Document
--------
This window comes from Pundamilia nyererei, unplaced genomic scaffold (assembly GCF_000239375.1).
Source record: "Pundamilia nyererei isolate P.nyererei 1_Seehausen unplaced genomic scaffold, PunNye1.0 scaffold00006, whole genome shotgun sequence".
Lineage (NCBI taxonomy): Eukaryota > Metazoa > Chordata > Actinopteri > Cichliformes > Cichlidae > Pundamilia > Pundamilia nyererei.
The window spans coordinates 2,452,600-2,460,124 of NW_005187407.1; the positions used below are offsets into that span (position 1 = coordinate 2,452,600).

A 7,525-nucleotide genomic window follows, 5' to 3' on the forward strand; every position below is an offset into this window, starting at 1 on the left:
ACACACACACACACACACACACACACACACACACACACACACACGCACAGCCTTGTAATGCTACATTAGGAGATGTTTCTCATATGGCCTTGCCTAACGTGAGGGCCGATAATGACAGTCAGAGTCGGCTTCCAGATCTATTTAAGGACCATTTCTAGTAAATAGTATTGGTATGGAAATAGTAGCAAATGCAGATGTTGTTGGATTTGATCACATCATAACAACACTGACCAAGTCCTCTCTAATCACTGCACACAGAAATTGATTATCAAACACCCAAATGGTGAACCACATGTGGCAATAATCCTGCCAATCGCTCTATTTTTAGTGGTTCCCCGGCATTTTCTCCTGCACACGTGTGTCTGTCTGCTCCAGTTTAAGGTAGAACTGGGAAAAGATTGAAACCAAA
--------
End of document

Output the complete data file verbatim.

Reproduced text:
This window comes from Pundamilia nyererei, unplaced genomic scaffold (assembly GCF_000239375.1).
Source record: "Pundamilia nyererei isolate P.nyererei 1_Seehausen unplaced genomic scaffold, PunNye1.0 scaffold00006, whole genome shotgun sequence".
Lineage (NCBI taxonomy): Eukaryota > Metazoa > Chordata > Actinopteri > Cichliformes > Cichlidae > Pundamilia > Pundamilia nyererei.
The window spans coordinates 2,452,600-2,460,124 of NW_005187407.1; the positions used below are offsets into that span (position 1 = coordinate 2,452,600).

A 7,525-nucleotide genomic window follows, 5' to 3' on the forward strand; every position below is an offset into this window, starting at 1 on the left:
ACACACACACACACACACACACACACACACACACACACACACACGCACAGCCTTGTAATGCTACATTAGGAGATGTTTCTCATATGGCCTTGCCTAACGTGAGGGCCGATAATGACAGTCAGAGTCGGCTTCCAGATCTATTTAAGGACCATTTCTAGTAAATAGTATTGGTATGGAAATAGTAGCAAATGCAGATGTTGTTGGATTTGATCACATCATAACAACACTGACCAAGTCCTCTCTAATCACTGCACACAGAAATTGATTATCAAACACCCAAATGGTGAACCACATGTGGCAATAATCCTGCCAATCGCTCTATTTTTAGTGGTTCCCCGGCATTTTCTCCTGCACACGTGTGTCTGTCTGCTCCAGTTTAAGGTAGAACTGGGAAAAGATTGAAACCAAA